Teachers union head misses the mark in critique of Rolley's voucher plan

While I have little desire to get into a philosophical debate with the teachers' union over the concept of vouchers in general, I feel compelled to respond to Marietta English's commentary in The Sun about Otis Rolley's education platform. ("Balto. teachers union head: Rolley's voucher plan isn't the answer," June 22).

Ms. English accuses Mr. Rolley of including vouchers in his platform as "campaign rhetoric," yet she herself relies pretty heavily on rhetoric to criticize it. For example, she cites a study of a pilot program in New York that suggests a broad voucher program would result in "a two-tiered system of schools divided along economic and racial lines." And she points to another researcher in Arizona who estimates that vouchers in that state were a windfall for wealthy parents whose students were already in private schools.

Both of these examples are red herrings meant to paint Mr. Rolley's proposal as class warfare or, even worse, a solution that will further divide our city along racial lines. First of all, he is not recommending a broad, system-wide voucher program as a "solution" to the poor quality of our schools. Mr. Rolley has proposed a very targeted — and limited — use of vouchers as an immediate remedy for students in our worst middle schools, not as a long-term fix for the district's problems. It is a recognition that, although some improvements have been made, it is unfair for us to ask our current students to suffer through inadequate schools while we make incremental improvements that may help future generations of students.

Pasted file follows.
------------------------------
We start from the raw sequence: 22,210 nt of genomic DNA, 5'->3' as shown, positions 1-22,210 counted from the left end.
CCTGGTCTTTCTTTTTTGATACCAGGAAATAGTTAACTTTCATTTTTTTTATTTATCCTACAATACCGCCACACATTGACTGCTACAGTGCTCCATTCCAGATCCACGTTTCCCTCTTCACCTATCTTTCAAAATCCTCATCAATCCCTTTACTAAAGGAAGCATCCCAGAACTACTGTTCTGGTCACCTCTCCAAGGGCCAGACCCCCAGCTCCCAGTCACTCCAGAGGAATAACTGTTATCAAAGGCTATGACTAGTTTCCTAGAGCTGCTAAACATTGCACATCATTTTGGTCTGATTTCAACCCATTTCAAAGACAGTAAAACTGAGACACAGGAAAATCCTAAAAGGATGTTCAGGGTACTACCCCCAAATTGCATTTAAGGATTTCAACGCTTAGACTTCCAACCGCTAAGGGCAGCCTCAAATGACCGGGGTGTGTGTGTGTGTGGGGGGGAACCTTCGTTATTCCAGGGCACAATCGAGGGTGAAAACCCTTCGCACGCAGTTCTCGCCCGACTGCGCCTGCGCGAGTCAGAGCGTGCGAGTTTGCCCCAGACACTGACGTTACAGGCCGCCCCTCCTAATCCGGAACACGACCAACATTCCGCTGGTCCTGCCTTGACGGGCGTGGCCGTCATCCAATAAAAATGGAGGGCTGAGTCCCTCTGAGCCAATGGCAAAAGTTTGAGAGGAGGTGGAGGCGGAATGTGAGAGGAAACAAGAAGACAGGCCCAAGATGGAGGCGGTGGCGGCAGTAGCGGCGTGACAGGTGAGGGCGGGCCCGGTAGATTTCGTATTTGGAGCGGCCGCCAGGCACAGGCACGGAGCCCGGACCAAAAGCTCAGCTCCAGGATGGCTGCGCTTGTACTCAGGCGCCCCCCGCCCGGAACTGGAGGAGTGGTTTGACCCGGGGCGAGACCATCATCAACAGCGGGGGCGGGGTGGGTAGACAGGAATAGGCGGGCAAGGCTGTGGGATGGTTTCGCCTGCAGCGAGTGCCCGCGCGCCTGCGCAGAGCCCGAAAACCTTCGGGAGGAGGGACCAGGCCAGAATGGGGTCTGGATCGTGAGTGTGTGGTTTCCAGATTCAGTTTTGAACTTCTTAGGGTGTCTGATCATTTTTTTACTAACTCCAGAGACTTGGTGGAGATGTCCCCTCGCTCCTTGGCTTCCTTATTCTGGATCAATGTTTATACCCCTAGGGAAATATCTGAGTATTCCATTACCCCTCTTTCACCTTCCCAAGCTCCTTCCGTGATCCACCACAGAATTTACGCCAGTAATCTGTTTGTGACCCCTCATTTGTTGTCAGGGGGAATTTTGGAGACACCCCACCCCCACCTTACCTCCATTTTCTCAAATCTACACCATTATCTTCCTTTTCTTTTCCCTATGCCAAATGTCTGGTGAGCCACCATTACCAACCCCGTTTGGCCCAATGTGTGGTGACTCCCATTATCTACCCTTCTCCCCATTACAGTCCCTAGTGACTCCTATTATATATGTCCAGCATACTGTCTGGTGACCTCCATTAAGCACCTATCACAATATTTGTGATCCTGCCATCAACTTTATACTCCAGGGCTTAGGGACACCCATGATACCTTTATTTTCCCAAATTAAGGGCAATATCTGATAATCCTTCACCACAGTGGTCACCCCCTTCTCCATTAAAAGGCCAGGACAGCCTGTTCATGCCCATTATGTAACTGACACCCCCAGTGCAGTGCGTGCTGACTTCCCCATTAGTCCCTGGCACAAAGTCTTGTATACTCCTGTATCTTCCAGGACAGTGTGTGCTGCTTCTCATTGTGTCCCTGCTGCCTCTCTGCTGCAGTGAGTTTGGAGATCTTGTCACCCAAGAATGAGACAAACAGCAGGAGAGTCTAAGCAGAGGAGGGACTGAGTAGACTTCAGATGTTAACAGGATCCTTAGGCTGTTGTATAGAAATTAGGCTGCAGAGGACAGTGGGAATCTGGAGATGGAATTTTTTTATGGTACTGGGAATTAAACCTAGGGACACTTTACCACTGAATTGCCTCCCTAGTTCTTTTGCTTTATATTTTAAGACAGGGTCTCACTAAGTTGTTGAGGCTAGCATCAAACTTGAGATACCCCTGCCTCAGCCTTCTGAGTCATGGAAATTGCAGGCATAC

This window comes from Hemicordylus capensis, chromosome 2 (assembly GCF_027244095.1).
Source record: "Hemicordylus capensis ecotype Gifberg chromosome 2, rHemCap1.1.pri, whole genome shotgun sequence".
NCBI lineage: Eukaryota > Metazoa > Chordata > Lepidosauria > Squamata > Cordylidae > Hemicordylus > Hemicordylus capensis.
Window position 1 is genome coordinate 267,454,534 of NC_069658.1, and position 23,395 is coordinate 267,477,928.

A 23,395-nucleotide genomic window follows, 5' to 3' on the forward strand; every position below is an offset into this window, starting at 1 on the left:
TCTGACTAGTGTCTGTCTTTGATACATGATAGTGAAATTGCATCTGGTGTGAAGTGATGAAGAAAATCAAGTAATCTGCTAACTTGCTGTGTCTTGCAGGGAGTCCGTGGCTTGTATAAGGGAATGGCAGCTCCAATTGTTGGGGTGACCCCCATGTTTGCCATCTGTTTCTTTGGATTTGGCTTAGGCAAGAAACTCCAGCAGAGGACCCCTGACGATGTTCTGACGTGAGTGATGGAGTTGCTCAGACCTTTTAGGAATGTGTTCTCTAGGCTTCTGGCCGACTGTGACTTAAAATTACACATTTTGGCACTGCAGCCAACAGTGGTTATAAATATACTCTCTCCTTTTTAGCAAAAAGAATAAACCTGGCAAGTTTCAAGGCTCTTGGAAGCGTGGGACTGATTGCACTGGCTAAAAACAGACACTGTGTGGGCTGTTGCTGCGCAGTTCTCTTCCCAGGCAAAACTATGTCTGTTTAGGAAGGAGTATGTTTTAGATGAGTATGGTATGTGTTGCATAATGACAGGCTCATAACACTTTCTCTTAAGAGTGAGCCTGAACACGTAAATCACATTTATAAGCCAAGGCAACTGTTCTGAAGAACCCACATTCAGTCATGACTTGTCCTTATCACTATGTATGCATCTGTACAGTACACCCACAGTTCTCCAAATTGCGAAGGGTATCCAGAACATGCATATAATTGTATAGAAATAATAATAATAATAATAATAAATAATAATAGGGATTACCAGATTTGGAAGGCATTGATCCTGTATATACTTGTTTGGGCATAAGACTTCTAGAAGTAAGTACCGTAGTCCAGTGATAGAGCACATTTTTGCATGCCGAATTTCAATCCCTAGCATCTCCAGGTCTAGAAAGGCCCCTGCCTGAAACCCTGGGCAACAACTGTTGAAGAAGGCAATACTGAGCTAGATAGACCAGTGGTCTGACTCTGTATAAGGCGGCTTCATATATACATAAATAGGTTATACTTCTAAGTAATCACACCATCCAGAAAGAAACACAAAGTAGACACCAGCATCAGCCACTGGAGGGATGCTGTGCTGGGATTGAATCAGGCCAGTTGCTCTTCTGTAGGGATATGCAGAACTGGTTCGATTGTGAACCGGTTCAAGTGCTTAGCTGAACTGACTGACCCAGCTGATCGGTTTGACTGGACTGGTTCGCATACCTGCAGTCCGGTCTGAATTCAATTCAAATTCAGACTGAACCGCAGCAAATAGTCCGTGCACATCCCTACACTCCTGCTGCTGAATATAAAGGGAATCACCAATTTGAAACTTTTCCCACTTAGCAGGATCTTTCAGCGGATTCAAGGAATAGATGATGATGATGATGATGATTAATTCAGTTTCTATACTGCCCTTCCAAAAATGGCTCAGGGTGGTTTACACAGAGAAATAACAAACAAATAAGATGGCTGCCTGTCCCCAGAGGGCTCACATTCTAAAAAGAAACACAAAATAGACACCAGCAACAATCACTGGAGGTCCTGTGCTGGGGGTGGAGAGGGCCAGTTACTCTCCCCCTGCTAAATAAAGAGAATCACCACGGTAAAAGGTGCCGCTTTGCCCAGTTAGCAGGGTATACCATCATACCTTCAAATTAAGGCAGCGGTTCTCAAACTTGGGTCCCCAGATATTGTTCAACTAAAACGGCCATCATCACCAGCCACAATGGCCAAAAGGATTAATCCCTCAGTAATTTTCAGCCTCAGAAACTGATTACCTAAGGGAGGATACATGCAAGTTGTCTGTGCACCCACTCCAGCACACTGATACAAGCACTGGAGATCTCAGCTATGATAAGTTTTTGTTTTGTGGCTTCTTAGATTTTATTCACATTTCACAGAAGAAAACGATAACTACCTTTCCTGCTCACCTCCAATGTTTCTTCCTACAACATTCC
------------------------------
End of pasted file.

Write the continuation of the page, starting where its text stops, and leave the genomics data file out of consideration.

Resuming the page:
Secondly, Ms. English ignores the fact that Mr. Rolley called for means testing these limited vouchers, preventing the kind of windfall that Arizona may have provided to wealthy parents. Not to mention the fact that the students at Baltimore's worst performing middle schools are virtually all students of color.

Ms. English also expresses concern that pulling up to $25 million in funding out of the district's budget will somehow halt the reforms that are working. Again, there has been some limited improvement, but it is not across the board, and it is not enough. Mr. Rolley's limited voucher program would no doubt help some students access better schools immediately. And since BCPSS has a budget that surpasses $1 billion per year, it is unlikely that this small program will derail other reform efforts of the district. It is even feasible that closing a handful of poor-performing schools might actually make it easier for the district to continue the gains that have been made in other schools.

Another criticism from Ms. English is that since $10,000 isn't enough to cover the tuition at places like Gillman or Friends, Mr. Rolley's voucher program would have no value to the targeted families. I say let's test that theory out. Let's ask Baltimore's families what they think. I personally think that there are plenty of parochial schools that perform better than Baltimore's worst middle schools where $10,000 would more than cover costs. And there are plenty of other families who might be able to cover half the cost at the more elite institutions. For them, that $10,000 voucher could make those schools accessible. Where is the harm in testing the market and seeing if it helps even some of the kids at the worst-performing schools?

Ms. English's last point — and the one I suspect she cares most about — is the idea that "fewer students in the public school system means that fewer teachers will be hired or retained." But that is only partly true. It, no doubt, means fewer teachers at BCPSS. But Mr. Rolley's proposed voucher program would be limited to schools in Baltimore City. Private and parochial schools hire teachers too, don't they? The net impact on the number of teaching jobs in the city would be zero, though fewer of those jobs would be dues-paying union jobs within BCPSS. And that may be what is really driving Ms. English's criticism.

Douglass Austin, Baltimore

The writer is the former chief of staff of the Baltimore City Public School System and father of a BCPSS middle school student.

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